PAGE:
The acacia bushes are the favourite place by the tsetse fly, which is responsible for sleeping sickness.
The Mara River and its tributaries, especially the Talek River, divide the National Reserve into three parts; the river banks are covered with bushes and trees, the same that can be found on the lonely hills rising out from the plain.
In 2010 the Kenya Wildlife Service made an application to UNESCO for the recognition to the Masai Mara National Reserve of the status of World Heritage Site, though to date it is still registered in the provisional list and the decision is pending.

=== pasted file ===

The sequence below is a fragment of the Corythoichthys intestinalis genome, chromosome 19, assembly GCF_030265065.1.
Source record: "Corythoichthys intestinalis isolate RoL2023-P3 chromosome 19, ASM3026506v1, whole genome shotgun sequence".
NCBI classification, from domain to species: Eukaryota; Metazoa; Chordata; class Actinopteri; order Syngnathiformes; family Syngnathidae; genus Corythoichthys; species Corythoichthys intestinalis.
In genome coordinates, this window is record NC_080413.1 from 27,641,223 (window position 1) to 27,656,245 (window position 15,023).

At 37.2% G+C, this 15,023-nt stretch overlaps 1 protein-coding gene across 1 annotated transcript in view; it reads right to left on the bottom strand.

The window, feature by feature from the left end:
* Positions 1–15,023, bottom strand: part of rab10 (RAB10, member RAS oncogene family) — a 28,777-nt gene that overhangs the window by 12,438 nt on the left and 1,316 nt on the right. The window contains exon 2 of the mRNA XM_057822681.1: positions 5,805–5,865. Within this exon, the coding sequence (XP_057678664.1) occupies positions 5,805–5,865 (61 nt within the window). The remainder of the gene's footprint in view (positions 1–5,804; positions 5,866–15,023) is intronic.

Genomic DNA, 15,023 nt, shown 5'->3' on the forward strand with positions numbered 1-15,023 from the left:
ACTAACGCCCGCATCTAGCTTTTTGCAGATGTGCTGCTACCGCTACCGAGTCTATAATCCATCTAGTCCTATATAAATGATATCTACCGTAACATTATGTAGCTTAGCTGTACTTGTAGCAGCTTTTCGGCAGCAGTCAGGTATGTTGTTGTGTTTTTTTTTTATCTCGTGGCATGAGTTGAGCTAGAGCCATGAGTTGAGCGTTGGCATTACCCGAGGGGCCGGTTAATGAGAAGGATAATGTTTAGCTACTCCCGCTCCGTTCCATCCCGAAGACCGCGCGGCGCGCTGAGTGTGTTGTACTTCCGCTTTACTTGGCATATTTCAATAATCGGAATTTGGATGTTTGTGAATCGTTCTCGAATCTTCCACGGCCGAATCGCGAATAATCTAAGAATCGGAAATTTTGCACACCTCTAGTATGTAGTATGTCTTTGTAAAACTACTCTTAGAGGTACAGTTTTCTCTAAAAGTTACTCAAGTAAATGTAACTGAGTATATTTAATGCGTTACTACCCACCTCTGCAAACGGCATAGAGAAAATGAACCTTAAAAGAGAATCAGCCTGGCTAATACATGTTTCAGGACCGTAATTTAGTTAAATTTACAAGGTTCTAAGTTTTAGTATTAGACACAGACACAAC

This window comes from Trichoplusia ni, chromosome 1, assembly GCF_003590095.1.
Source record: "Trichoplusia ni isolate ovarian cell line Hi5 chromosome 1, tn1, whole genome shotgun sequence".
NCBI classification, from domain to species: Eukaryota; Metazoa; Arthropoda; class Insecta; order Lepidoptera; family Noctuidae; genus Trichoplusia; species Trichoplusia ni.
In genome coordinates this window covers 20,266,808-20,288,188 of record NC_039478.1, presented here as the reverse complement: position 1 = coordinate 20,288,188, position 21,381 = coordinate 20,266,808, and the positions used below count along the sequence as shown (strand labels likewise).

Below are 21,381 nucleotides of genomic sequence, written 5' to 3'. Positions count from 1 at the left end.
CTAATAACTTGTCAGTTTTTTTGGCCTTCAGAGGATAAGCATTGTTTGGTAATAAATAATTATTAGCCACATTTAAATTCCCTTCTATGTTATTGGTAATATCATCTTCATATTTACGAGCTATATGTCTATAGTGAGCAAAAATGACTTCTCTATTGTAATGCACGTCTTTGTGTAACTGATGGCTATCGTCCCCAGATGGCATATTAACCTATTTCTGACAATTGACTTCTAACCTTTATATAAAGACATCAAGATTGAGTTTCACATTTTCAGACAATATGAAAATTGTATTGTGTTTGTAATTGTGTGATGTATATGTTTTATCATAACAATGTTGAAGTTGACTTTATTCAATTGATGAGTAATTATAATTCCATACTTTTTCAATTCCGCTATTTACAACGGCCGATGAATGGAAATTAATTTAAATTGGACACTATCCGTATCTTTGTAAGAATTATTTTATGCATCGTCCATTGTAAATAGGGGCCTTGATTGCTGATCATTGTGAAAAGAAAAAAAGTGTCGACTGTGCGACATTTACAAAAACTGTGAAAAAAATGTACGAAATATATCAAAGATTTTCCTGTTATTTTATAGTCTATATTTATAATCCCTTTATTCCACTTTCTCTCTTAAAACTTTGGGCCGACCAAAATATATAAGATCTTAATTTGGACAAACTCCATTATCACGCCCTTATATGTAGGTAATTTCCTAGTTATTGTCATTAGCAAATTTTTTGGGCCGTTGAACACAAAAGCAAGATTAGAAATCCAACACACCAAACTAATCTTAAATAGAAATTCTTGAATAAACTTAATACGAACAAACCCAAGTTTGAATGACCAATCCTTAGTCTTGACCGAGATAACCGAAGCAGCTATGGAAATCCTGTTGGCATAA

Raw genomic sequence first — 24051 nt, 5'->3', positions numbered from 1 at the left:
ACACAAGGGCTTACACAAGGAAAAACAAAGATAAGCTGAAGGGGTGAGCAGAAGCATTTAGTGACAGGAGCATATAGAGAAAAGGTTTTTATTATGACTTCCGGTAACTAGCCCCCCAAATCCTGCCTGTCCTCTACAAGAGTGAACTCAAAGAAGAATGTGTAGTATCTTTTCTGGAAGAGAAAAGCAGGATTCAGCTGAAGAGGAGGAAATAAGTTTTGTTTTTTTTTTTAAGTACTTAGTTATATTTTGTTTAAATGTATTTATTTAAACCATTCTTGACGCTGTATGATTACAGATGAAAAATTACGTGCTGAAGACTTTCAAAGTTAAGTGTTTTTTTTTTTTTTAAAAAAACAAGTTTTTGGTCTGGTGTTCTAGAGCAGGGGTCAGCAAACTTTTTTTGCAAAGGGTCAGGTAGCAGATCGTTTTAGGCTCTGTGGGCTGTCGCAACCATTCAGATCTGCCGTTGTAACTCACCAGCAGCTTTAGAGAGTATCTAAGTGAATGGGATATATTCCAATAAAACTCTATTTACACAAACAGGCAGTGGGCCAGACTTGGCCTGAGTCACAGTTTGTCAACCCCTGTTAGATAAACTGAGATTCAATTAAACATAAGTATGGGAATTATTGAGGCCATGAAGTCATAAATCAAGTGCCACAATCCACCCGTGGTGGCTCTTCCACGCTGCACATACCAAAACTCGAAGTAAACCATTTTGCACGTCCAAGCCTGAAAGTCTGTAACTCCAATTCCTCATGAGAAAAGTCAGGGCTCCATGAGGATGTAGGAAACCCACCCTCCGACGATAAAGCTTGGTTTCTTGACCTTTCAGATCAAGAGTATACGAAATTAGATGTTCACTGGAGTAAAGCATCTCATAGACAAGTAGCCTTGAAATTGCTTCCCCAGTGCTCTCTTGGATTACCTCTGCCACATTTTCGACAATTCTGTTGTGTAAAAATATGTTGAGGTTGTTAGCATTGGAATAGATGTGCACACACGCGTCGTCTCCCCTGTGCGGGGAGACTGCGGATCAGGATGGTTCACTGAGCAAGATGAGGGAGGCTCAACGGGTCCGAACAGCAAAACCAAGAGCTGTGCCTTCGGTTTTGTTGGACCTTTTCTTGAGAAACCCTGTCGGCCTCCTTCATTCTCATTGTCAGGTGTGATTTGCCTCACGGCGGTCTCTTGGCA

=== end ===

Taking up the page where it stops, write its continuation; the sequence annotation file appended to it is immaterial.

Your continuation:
The Masai Mara National Reserve is best known to travellers for three main reasons: the extraordinary concentration of lions, among the highest in Africa; a chance to see all the Big 5 and the presence in these lands, from June to the end of October, of the Great Migration: one of the most exciting and amazing phenomena of nature of our planet.
The Masai Mara National Reserve is only a part of the Great Masai Mara ecosystem, also including private reserves and conservation areas; the private reserves where you can go on safari are: the Mara North Conservancy, the Naboisho Mara Conservancy, the Olare Motorogi Conservancy, the Ol Kinyei Conservancy, the Ol Choro Oiroua Conservancy, the Lemek Conservancy, the Siana Conservancy and the Olderikesi Conservancy.